Art Editions


A word or two about color. At full depth, this would be a very intense discussion. Color is a complex issue when it comes to print reproduction and the steps that lead up to a final print. This discussion will keep it all simplified so that the reader who has no knowledge of this topic can learn enough to understand and appreciate the challenges posed by the process. We're going to start with some definitions.


This refers to how decvices are managed throughout a workflow of scanning/photographing art, color balancing on a monitor (soft proofing), print proofing and then printing on a substrate in order to achieve the most accurate color rendition of the original. It's important to know that we work hard to achieve a balance between each device in the process, but each has it's own set of standards and characteristics and each painting we do can have a unique response to those standards and characteristics. It keeps us on our toes!


Refers to the spectrum of color the digital world  can "see" and the spectrum of color different device "Color Working Spaces" can handle within this theoretical range. Clearly there is a lot left out. Note the Adobe RGB (1998), this is the color working space we use here.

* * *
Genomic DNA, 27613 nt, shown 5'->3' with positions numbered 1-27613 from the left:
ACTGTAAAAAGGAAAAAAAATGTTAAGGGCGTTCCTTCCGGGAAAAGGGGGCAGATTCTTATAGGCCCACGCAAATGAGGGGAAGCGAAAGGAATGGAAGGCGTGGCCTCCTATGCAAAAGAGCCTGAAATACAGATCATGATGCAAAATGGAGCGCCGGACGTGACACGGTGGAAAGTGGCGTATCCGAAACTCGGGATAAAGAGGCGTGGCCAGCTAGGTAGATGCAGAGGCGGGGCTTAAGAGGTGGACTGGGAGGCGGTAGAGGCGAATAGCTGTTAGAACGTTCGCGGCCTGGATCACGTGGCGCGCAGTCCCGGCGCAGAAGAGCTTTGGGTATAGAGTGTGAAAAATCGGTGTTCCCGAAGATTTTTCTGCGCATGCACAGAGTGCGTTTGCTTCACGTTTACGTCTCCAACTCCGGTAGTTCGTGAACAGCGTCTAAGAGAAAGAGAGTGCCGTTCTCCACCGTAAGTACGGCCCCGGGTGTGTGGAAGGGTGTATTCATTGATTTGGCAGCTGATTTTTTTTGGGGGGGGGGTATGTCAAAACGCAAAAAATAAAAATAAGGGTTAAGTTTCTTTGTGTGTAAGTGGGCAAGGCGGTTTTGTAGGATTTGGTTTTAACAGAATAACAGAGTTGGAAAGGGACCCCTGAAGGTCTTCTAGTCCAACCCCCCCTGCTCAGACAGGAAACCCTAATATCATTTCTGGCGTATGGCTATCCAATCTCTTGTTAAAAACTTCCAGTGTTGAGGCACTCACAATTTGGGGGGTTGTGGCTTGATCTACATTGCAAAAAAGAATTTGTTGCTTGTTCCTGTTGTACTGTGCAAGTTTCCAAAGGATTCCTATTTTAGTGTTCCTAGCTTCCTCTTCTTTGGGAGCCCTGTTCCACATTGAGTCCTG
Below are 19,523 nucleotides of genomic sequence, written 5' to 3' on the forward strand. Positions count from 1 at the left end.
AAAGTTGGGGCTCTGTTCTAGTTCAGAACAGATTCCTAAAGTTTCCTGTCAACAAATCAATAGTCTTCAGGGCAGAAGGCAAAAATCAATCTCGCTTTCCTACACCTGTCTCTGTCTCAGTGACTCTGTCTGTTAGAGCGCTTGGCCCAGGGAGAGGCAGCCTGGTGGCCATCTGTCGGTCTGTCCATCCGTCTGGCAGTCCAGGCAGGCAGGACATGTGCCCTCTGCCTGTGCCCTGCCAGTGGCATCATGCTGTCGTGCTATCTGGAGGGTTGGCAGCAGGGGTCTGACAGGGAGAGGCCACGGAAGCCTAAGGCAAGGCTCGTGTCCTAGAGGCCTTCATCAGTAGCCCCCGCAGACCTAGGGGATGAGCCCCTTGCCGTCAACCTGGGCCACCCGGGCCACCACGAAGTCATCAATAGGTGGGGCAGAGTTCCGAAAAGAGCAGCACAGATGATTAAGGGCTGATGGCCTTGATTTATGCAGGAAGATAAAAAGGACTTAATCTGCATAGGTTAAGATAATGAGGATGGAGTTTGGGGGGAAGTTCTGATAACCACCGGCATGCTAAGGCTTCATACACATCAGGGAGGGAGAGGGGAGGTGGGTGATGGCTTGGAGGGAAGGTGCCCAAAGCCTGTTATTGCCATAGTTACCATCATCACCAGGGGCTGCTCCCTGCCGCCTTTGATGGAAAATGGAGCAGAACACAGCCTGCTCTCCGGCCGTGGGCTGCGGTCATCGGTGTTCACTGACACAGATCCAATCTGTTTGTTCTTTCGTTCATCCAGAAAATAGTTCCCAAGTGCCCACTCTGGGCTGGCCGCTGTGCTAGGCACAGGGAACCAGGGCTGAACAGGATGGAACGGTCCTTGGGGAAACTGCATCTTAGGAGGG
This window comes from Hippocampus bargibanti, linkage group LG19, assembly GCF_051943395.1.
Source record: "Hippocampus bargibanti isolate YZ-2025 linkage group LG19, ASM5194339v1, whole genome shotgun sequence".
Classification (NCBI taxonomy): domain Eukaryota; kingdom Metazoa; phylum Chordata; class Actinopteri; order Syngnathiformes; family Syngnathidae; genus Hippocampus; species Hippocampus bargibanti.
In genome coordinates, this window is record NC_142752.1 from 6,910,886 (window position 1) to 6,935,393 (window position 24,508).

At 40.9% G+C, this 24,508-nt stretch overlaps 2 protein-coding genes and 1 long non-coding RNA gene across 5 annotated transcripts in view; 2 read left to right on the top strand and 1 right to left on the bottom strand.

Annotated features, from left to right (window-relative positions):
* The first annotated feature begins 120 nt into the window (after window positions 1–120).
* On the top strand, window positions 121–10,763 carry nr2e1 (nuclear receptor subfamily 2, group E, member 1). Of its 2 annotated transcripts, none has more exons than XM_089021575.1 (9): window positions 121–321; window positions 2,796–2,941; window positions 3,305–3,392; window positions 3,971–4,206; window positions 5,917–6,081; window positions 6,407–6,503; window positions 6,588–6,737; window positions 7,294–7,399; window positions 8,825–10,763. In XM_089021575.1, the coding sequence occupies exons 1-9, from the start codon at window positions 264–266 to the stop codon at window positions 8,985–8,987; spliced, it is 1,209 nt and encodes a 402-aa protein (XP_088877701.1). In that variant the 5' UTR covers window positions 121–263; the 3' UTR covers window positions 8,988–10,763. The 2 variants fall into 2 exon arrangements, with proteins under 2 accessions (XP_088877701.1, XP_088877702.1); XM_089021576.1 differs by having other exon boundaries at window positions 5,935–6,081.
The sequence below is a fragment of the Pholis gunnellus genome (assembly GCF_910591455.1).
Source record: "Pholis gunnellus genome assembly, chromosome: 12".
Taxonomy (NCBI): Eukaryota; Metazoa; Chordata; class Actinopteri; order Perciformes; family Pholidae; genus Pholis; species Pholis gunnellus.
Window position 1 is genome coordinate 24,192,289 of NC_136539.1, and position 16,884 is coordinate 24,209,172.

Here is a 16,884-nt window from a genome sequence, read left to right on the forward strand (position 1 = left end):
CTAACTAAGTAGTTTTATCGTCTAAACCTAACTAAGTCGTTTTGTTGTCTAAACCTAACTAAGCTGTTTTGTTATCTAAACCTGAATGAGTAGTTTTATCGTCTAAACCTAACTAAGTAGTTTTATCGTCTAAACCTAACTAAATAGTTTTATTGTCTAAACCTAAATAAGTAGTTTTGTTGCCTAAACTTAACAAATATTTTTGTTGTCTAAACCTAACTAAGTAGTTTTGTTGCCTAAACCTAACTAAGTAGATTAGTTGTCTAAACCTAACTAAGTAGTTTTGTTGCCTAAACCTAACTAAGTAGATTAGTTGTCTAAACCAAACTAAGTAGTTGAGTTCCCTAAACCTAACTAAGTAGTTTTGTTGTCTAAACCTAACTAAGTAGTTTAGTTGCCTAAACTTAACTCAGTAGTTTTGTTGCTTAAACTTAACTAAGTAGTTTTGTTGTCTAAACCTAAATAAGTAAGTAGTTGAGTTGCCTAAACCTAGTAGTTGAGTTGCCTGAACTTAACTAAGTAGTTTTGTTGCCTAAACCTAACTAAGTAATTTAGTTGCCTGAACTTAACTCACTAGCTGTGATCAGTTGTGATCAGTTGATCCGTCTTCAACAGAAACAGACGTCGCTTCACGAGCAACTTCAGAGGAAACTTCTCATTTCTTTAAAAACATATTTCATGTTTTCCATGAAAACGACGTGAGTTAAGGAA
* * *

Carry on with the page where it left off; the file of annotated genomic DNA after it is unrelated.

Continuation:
This refers to the range of gradations from darkest to lightest as represented by a grayscale chart as shown below. This characteristic is commonly discussed in relation to photography (films, imaging sensors and printing papers). In the context of what we do here it becomes an important consideration when it comes to paper choices as the dynamic ranges of, for instance, a soft watercolor paper vs. a glossy photo paper, are very different.



The primary take-away from all this is we strive to meet customer expectation when it comes to color accuracy of paintings reproduced as art prints. Sometimes they're so good you can't tell the difference between the print and the original. Sometimes we hear, "The print looks better than my painting!" Be assured we work hard to be at least 95% accurate to the original. Given the fact painters can create endless variations of color and when there are subtle shade variations (especially with transparent watercolor layering), reproducing the subtleties can be a challenge. Colors that fall outside the Adobe RGB triangle will challenge our technical skills but in the end we'll find the best compromise to achieve a satisfactory result.

We firmly believe you'll be pleased with the end result of our efforts and if there is ever an issue we work without hesitation to meet or exceed your expectation.

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